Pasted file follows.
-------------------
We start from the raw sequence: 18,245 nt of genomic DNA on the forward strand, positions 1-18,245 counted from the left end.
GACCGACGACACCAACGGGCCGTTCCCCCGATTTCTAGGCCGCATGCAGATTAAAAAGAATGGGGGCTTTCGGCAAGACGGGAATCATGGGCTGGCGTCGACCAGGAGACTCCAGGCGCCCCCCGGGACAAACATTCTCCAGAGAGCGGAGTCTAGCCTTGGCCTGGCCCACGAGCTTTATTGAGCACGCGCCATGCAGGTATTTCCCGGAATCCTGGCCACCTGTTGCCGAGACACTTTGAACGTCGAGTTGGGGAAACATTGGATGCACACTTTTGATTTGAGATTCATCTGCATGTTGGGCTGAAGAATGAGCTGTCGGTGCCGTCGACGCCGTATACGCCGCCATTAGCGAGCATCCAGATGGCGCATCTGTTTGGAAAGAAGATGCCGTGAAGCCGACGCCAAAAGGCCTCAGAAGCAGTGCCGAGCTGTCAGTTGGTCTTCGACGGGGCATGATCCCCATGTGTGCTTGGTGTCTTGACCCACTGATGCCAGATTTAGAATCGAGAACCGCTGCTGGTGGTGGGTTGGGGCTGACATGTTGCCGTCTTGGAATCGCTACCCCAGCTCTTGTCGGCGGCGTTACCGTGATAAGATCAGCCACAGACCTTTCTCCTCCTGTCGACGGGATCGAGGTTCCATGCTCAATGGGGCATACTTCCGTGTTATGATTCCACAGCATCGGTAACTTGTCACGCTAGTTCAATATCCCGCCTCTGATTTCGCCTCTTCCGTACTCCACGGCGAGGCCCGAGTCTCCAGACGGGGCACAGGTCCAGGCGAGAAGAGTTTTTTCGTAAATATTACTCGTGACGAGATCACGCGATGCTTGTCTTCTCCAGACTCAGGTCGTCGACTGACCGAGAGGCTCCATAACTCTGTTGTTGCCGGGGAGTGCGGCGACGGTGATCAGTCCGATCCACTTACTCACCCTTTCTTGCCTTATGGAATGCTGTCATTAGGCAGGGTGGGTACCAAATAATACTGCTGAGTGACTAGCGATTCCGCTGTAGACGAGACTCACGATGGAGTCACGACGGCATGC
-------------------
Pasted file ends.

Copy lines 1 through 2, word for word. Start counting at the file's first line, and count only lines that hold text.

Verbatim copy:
We start from the raw sequence: 18,245 nt of genomic DNA on the forward strand, positions 1-18,245 counted from the left end.
GACCGACGACACCAACGGGCCGTTCCCCCGATTTCTAGGCCGCATGCAGATTAAAAAGAATGGGGGCTTTCGGCAAGACGGGAATCATGGGCTGGCGTCGACCAGGAGACTCCAGGCGCCCCCCGGGACAAACATTCTCCAGAGAGCGGAGTCTAGCCTTGGCCTGGCCCACGAGCTTTATTGAGCACGCGCCATGCAGGTATTTCCCGGAATCCTGGCCACCTGTTGCCGAGACACTTTGAACGTCGAGTTGGGGAAACATTGGATGCACACTTTTGATTTGAGATTCATCTGCATGTTGGGCTGAAGAATGAGCTGTCGGTGCCGTCGACGCCGTATACGCCGCCATTAGCGAGCATCCAGATGGCGCATCTGTTTGGAAAGAAGATGCCGTGAAGCCGACGCCAAAAGGCCTCAGAAGCAGTGCCGAGCTGTCAGTTGGTCTTCGACGGGGCATGATCCCCATGTGTGCTTGGTGTCTTGACCCACTGATGCCAGATTTAGAATCGAGAACCGCTGCTGGTGGTGGGTTGGGGCTGACATGTTGCCGTCTTGGAATCGCTACCCCAGCTCTTGTCGGCGGCGTTACCGTGATAAGATCAGCCACAGACCTTTCTCCTCCTGTCGACGGGATCGAGGTTCCATGCTCAATGGGGCATACTTCCGTGTTATGATTCCACAGCATCGGTAACTTGTCACGCTAGTTCAATATCCCGCCTCTGATTTCGCCTCTTCCGTACTCCACGGCGAGGCCCGAGTCTCCAGACGGGGCACAGGTCCAGGCGAGAAGAGTTTTTTCGTAAATATTACTCGTGACGAGATCACGCGATGCTTGTCTTCTCCAGACTCAGGTCGTCGACTGACCGAGAGGCTCCATAACTCTGTTGTTGCCGGGGAGTGCGGCGACGGTGATCAGTCCGATCCACTTACTCACCCTTTCTTGCCTTATGGAATGCTGTCATTAGGCAGGGTGGGTACCAAATAATACTGCTGAGTGACTAGCGATTCCGCTGTAGACGAGACTCACGATGGAGTCACGACGGCATGC